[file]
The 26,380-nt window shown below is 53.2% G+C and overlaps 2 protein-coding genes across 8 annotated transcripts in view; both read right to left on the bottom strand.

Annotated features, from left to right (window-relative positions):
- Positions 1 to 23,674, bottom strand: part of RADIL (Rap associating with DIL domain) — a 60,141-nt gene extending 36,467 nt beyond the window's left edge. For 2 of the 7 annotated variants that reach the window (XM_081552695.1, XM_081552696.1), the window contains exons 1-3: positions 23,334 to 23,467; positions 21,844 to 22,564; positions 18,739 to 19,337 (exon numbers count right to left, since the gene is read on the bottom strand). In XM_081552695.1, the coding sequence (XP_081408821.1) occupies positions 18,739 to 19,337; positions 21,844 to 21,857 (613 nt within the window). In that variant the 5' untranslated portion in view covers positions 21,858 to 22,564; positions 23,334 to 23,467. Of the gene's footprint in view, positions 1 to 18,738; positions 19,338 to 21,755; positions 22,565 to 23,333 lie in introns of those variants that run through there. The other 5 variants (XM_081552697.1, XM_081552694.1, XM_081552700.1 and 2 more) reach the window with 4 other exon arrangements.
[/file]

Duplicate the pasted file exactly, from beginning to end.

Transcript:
The 26,380-nt window shown below is 53.2% G+C and overlaps 2 protein-coding genes across 8 annotated transcripts in view; both read right to left on the bottom strand.

Annotated features, from left to right (window-relative positions):
- Positions 1 to 23,674, bottom strand: part of RADIL (Rap associating with DIL domain) — a 60,141-nt gene extending 36,467 nt beyond the window's left edge. For 2 of the 7 annotated variants that reach the window (XM_081552695.1, XM_081552696.1), the window contains exons 1-3: positions 23,334 to 23,467; positions 21,844 to 22,564; positions 18,739 to 19,337 (exon numbers count right to left, since the gene is read on the bottom strand). In XM_081552695.1, the coding sequence (XP_081408821.1) occupies positions 18,739 to 19,337; positions 21,844 to 21,857 (613 nt within the window). In that variant the 5' untranslated portion in view covers positions 21,858 to 22,564; positions 23,334 to 23,467. Of the gene's footprint in view, positions 1 to 18,738; positions 19,338 to 21,755; positions 22,565 to 23,333 lie in introns of those variants that run through there. The other 5 variants (XM_081552697.1, XM_081552694.1, XM_081552700.1 and 2 more) reach the window with 4 other exon arrangements.